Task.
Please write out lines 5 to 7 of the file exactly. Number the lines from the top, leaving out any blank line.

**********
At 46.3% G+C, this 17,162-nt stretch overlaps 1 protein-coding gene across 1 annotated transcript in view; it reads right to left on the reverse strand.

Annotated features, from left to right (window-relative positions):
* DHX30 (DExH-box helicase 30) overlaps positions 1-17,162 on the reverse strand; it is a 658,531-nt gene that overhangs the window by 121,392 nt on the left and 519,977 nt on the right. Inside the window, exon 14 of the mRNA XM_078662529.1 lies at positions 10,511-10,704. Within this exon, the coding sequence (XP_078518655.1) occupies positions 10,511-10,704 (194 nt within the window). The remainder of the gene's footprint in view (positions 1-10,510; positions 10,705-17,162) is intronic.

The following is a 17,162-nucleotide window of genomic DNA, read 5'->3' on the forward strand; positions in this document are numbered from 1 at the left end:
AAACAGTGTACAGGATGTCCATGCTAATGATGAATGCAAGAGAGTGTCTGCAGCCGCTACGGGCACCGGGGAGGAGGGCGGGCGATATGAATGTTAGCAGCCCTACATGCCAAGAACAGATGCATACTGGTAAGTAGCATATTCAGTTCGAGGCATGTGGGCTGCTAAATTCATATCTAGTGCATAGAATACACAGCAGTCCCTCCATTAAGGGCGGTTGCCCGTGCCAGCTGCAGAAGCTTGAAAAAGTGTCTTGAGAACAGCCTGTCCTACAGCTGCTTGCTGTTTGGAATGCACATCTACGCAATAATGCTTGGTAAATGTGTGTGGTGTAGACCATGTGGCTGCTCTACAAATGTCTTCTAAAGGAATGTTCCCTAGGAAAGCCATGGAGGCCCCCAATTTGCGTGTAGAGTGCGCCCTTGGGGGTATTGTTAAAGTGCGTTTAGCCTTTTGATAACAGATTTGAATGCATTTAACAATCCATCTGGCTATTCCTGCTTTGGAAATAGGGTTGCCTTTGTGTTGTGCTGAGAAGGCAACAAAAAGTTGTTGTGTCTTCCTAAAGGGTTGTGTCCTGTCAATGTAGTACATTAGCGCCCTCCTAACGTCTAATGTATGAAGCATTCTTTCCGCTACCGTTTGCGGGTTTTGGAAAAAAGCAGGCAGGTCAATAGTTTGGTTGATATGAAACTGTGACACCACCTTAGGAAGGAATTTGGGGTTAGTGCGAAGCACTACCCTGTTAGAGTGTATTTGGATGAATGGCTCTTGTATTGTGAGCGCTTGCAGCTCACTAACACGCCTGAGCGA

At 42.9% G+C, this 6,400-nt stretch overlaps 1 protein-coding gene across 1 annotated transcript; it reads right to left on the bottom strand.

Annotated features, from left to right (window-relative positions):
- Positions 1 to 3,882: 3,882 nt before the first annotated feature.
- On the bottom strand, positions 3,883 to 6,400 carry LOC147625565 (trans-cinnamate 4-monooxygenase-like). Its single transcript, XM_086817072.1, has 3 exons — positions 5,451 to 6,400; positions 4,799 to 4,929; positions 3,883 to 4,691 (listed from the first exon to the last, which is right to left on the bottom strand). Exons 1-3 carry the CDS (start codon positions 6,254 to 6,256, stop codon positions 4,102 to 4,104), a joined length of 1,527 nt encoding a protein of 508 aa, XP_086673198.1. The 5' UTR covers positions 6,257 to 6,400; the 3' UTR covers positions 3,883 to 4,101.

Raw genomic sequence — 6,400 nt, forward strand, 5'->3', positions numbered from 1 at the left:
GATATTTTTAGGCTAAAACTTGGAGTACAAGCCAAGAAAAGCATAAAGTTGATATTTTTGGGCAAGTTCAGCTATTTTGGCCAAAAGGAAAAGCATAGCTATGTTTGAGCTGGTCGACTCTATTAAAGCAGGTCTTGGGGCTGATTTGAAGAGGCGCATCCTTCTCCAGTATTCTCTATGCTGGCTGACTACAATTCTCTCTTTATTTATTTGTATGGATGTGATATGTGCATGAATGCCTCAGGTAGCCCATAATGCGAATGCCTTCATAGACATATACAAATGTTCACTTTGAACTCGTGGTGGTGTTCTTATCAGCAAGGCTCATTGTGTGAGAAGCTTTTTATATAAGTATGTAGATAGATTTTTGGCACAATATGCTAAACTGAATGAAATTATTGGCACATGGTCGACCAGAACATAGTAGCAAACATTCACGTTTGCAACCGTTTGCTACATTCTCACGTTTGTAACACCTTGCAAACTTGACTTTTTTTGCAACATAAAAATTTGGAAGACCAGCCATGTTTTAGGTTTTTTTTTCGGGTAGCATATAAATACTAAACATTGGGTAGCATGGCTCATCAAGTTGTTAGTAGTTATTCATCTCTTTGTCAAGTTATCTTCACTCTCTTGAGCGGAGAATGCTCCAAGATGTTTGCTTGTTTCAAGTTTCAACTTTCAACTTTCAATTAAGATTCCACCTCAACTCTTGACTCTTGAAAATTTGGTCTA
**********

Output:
AAACAGTGTACAGGATGTCCATGCTAATGATGAATGCAAGAGAGTGTCTGCAGCCGCTACGGGCACCGGGGAGGAGGGCGGGCGATATGAATGTTAGCAGCCCTACATGCCAAGAACAGATGCATACTGGTAAGTAGCATATTCAGTTCGAGGCATGTGGGCTGCTAAATTCATATCTAGTGCATAGAATACACAGCAGTCCCTCCATTAAGGGCGGTTGCCCGTGCCAGCTGCAGAAGCTTGAAAAAGTGTCTTGAGAACAGCCTGTCCTACAGCTGCTTGCTGTTTGGAATGCACATCTACGCAATAATGCTTGGTAAATGTGTGTGGTGTAGACCATGTGGCTGCTCTACAAATGTCTTCTAAAGGAATGTTCCCTAGGAAAGCCATGGAGGCCCCCAATTTGCGTGTAGAGTGCGCCCTTGGGGGTATTGTTAAAGTGCGTTTAGCCTTTTGATAACAGATTTGAATGCATTTAACAATCCATCTGGCTATTCCTGCTTTGGAAATAGGGTTGCCTTTGTGTTGTGCTGAGAAGGCAACAAAAAGTTGTTGTGTCTTCCTAAAGGGTTGTGTCCTGTCAATGTAGTACATTAGCGCCCTCCTAACGTCTAATGTATGAAGCATTCTTTCCGCTACCGTTTGCGGGTTTTGGAAAAAAGCAGGCAGGTCAATAGTTTGGTTGATATGAAACTGTGACACCACCTTAGGAAGGAATTTGGGGTTAGTGCGAAGCACTACCCTGTTAGAGTGTATTTGGATGAATGGCTCTTGTATTGTGAGCGCTTGCAGCTCACTAACACGCCTGAGCGA

At 42.9% G+C, this 6,400-nt stretch overlaps 1 protein-coding gene across 1 annotated transcript; it reads right to left on the bottom strand.

Annotated features, from left to right (window-relative positions):